It is unknown whether gum disease precedes RA or RA precedes gum disease. What is known is that it is extremely important to take oral care seriously if you have arthritis. Regular dental visits are a must. In fact, some health professionals recommend those with RA have as many as four annual cleanings, as research suggests that treating dental problems early on will result in decreased symptoms in patients with severe arthritis.10 One study showed that reversing gum disease through professional dental care actually decreased RA sufferers’ overall pain level, number of swollen joints, and morning stiffness.10
Finding a natural treatment for gum disease
Increasing public awareness of the connection between gum disease and systemic diseases like arthritis is important from a holistic perspective. Brushing and flossing regularly, and using all natural gum disease treatment products are key to oral health. Natural toothpastes and mouth rinses both clean and heal inflammation safely and effectively. The ingredients in Dental Herb Company’s line of oral care products are completely natural and proven to be effective in combating harmful bacteria, reducing inflammation and eliminating bad breath. Pure essential oils and organic herbal extracts work synergistically to maintain healthy teeth and gums, and they’re a great alternative to the chemical products lining most commercial shelves. The best natural remedy for gum disease, lasting oral health and a reduced risk for systemic diseases is preventative care. Commit to better oral care today.
- Ogrendik, Mesut. “Rheumatoid Arthritis Is an Autoimmune Disease Caused by Periodontal Pathogens.” National Center for Biotechnology Information. U.S. National Library of Medicine, 24 May 2013. Web. <http://www.ncbi.nlm.nih.gov/pmc/articles/PMC3668087/>.
- “Gingivitis- In-Depth Report.” Health.nytimes.com. New York Times, n.d. Web. <http://health.nytimes.com/health/guides/disease/gingivitis/print.html>.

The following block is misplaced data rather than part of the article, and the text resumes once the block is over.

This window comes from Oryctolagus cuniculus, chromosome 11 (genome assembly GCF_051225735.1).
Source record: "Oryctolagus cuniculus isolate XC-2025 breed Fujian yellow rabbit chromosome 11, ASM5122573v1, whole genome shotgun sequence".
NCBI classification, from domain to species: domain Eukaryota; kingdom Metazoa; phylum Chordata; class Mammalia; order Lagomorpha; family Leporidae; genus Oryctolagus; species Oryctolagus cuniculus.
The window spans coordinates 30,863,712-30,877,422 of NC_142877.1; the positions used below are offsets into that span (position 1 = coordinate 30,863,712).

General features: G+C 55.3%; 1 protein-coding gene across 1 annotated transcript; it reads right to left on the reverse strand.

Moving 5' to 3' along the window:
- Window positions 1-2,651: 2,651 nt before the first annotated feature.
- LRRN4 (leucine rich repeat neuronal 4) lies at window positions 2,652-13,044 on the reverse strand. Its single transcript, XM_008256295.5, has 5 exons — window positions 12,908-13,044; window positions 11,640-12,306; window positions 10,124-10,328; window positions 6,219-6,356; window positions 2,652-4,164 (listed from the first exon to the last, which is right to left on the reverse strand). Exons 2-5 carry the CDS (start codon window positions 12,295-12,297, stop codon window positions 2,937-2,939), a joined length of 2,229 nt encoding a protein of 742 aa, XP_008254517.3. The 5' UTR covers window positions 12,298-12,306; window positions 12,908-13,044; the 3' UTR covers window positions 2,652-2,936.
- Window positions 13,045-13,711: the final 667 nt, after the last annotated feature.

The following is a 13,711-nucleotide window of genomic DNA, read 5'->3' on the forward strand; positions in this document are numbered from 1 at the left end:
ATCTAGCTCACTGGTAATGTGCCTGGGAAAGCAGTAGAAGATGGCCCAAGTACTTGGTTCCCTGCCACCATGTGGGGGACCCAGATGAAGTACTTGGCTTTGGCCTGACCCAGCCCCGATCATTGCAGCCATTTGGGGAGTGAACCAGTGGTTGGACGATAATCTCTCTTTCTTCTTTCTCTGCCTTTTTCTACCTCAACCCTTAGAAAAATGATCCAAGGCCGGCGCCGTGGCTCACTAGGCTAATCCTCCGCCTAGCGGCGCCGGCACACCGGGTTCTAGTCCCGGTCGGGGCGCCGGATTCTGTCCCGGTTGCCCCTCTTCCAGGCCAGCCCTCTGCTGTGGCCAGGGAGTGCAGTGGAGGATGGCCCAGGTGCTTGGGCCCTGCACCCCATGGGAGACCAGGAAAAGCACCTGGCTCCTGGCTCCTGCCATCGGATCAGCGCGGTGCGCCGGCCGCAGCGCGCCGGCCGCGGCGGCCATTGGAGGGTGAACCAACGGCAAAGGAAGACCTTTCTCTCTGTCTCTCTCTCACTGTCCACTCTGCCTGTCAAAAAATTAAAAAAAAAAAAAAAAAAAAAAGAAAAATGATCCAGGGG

- “Joint Failures Potentially Linked to Oral Bacteria.” ScienceDaily.com. ScienceDaily, 18 Apr. 2012. Web. <http://www.sciencedaily.com/releases/2012/04/120418112047.htm>.
- Pablo, P., T. Dietrich, and TE McAlindon. “Association of Periodontal Disease and Tooth Loss with Rheumatoid Arthritis in the US Population.” Ncbi.nlm.nih.gov. U.S. National Library of Medicine, n.d. Web. <http://www.ncbi.nlm.nih.gov/pubmed/18050377>.
- Adams, Case. “Arthritis Linked to Gingivitis Bacteria.” GreenMedInfo.com. GreenMedInfo, n.d. Web. <http://www.greenmedinfo.com/blog/arthritis-linked-gingivitis-bacteria>.
- Chi, Angela C., DMD, Brad W. Neville, DDS, Joe W. Krayer, DDS, and Wanda C. Gonsalves, MD. “Oral Manifestations of Systemic Disease.” Aafp.org. American Family Physician, n.d. Web. <http://www.aafp.org/afp/2010/1201/p1381.html>.
- Gude, Dilip, Rekha Rani Koduganti, Surya J. Prasanna, and Lakshmi Radhika Pothini. “Mouth: A Portal to the Body.” Ncbi.nlm.nih.gov. U.S. National Library of Medicine, 03 May 2006. Web.
- Kinane, DF. “Periodontitis Modified by Systemic Factors.” Ncbi.nlm.nih.gov. U.S. National Library of Medicine, n.d. Web. <http://www.ncbi.nlm.nih.gov/pubmed/10863375>.
- “Diagnosis of Periodontal Diseases.” Journal of Periodontology 74 (2003): 1237-247.Umn.edu. University of Minnesota. Web. <http://www1.umn.edu/perio/periocasepresent/text/Diagnosis_of_Perio.pdf>
- “Treating Gum Disease Helps Rheumatoid Arthritis Sufferers.” ScienceDaily.com. ScienceDaily, 29 May 2009. Web. <http://www.sciencedaily.com/releases/2009/05/090528135252.htm>.